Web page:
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State laws meant to keep teens out of indoor tanning booths haven't made a dent, a new study has found, disappointing doctors hoping to reduce deadly skin cancers. The researchers say it's not clear why the laws failed, but pointed to lax enforcement as a factor.
The study is the first to look at the laws' impact. Some medical experts were disturbed by the findings, saying more needs to be done about the health threat from indoor tanning parlors. "Basically, these are businesses that are exposing teenagers to carcinogens," said Jeffrey Sosman, MD, a melanoma researcher at Vanderbilt University, who was not involved in the new study.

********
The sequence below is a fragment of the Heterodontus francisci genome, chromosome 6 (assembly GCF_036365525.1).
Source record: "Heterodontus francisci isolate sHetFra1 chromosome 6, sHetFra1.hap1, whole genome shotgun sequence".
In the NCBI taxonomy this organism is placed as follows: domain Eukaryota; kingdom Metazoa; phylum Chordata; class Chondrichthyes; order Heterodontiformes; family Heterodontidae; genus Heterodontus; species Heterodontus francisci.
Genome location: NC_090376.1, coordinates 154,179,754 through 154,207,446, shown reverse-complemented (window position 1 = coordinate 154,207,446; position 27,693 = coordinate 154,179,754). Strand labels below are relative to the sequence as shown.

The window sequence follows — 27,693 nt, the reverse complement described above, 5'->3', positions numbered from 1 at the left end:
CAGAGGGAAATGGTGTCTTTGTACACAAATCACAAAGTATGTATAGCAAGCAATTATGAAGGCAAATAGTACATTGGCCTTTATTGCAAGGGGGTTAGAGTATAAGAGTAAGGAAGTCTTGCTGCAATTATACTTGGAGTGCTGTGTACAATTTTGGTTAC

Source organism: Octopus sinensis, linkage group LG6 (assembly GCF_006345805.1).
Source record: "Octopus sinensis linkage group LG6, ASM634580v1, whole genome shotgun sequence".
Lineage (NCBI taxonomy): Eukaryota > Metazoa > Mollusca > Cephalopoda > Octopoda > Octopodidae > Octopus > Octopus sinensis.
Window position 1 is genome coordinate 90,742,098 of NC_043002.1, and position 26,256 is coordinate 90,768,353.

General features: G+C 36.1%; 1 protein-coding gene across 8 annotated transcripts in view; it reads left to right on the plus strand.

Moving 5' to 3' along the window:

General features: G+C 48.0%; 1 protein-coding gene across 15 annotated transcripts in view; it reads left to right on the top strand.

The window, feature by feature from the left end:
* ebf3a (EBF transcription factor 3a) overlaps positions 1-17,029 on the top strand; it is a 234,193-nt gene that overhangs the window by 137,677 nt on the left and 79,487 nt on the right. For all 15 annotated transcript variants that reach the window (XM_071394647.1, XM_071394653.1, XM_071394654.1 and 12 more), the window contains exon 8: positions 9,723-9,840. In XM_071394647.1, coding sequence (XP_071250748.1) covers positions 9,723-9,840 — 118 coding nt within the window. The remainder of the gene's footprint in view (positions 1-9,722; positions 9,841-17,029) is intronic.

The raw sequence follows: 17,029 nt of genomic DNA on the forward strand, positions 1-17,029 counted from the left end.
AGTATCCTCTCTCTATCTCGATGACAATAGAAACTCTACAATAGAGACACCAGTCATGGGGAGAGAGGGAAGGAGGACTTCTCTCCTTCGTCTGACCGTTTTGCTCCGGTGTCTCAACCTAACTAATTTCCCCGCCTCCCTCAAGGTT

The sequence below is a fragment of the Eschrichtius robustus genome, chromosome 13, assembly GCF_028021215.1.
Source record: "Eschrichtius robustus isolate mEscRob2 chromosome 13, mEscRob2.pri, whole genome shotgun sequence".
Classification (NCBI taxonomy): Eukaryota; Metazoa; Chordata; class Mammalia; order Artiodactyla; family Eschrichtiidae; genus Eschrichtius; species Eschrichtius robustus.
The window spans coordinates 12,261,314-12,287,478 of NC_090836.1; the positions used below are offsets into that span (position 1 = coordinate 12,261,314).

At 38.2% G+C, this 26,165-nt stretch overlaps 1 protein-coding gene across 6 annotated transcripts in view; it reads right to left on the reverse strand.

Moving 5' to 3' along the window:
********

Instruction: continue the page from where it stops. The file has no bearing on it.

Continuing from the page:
Melanoma is the deadliest form of skin cancer and has been linked to childhood sunburns. An estimated 30 million Americans are customers of the nation's 25,000 indoor tanning businesses, according to the Indoor Tanning Association. The organization argues that indoor tanning, when done properly, can improve health.
Tanning parlors are popular with girls and young women. As many as one in three girls use indoor tanning, some studies suggest. Researchers say the rates may be even higher among female college students.
U.S. cases of melanoma have been increasing. It's not clear to what extent indoor tanning has played a role in that trend, but people who start indoor tanning when they're young have a higher risk of melanoma, scientists say. Melanoma can almost always be cured if caught early.